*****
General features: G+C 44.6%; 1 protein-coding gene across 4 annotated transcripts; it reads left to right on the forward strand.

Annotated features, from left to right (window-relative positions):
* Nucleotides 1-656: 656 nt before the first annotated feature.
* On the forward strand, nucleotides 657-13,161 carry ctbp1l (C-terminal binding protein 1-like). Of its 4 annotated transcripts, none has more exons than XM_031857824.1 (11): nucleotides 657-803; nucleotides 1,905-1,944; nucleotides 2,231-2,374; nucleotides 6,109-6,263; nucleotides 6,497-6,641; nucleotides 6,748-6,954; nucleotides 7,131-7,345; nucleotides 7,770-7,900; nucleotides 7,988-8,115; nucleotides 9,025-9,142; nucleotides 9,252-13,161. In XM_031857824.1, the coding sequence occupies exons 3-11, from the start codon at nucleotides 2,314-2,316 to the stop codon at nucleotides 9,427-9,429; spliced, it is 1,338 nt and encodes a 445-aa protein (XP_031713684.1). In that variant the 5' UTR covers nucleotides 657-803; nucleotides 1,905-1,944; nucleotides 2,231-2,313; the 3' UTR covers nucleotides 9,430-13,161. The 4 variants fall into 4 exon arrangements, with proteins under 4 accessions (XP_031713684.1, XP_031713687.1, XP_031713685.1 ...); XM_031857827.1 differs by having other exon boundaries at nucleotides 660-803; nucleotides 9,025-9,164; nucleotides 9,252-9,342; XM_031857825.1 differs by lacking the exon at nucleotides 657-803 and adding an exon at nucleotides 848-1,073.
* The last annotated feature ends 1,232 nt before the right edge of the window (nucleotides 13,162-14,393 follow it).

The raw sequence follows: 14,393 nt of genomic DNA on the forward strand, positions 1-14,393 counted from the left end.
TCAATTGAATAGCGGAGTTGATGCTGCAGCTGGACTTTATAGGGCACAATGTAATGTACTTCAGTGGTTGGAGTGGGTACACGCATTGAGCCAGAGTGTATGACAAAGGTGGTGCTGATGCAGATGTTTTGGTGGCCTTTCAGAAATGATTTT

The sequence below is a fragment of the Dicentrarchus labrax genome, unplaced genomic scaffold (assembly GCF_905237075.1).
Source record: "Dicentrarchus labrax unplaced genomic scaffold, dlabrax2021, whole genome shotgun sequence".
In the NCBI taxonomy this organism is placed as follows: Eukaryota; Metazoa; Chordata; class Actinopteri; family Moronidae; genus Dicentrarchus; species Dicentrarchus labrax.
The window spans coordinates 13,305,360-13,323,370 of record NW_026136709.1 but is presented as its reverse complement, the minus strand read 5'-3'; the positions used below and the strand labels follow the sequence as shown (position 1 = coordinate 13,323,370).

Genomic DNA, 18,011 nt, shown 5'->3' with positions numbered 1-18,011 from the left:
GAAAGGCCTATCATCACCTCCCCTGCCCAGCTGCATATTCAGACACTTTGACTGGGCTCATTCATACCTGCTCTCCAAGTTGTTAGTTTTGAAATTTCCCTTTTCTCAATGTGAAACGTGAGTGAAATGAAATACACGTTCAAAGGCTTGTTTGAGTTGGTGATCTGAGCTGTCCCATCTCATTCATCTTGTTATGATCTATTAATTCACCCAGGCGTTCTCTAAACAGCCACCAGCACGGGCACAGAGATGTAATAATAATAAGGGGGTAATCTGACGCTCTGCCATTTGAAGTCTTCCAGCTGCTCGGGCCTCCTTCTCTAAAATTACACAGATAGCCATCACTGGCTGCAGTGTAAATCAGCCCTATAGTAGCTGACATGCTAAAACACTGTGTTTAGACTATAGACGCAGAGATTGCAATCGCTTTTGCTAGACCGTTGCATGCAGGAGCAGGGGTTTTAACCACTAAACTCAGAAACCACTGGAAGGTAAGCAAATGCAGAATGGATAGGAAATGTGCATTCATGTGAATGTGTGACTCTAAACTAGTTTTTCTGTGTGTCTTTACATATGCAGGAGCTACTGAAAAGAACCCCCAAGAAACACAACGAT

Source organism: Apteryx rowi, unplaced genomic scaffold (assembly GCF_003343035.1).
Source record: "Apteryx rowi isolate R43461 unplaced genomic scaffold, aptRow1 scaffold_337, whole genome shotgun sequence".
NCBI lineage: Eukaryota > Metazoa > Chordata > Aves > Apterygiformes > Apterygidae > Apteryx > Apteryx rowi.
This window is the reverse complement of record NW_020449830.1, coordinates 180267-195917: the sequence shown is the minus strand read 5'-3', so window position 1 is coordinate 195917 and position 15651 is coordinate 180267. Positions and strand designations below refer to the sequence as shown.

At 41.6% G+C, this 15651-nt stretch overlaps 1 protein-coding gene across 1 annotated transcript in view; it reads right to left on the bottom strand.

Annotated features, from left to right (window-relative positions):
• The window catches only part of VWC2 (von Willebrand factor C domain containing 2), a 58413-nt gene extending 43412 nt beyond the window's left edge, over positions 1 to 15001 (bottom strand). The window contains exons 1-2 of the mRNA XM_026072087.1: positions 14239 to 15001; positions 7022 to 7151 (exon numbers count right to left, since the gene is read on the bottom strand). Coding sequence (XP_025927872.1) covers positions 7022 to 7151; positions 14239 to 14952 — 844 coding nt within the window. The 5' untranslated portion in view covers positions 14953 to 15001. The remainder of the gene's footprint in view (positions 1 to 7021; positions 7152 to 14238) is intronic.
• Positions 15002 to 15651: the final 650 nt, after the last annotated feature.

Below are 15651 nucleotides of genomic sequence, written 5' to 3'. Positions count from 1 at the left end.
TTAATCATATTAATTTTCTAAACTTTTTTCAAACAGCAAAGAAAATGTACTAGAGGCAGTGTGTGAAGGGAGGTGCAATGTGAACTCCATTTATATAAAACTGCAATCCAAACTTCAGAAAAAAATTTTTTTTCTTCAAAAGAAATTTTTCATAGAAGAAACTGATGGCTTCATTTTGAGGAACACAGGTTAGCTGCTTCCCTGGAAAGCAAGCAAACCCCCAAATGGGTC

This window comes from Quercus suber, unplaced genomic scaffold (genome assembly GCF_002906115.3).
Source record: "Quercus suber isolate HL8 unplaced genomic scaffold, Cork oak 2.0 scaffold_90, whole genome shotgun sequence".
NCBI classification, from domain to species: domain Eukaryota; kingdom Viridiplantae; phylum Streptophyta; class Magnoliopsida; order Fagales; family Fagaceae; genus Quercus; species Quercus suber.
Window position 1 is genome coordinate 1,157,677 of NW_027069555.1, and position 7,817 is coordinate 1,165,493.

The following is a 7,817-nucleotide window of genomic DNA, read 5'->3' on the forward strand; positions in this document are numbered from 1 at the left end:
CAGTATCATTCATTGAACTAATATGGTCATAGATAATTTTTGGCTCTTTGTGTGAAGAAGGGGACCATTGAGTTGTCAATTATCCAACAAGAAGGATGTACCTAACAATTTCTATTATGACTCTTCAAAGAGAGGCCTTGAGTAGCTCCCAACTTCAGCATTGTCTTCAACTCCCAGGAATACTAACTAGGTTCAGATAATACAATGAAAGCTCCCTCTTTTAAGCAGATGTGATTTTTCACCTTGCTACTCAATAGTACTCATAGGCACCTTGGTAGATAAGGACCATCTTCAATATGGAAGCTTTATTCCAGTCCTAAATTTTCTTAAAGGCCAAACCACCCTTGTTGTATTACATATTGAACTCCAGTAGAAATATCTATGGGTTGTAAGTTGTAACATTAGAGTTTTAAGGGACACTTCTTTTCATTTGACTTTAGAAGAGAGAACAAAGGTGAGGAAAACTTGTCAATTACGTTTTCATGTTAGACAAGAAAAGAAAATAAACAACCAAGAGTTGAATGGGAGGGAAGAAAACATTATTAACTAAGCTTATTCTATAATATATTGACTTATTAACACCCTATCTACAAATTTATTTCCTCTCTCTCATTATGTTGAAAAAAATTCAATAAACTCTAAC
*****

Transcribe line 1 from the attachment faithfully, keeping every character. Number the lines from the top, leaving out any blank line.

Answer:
General features: G+C 44.6%; 1 protein-coding gene across 4 annotated transcripts; it reads left to right on the forward strand.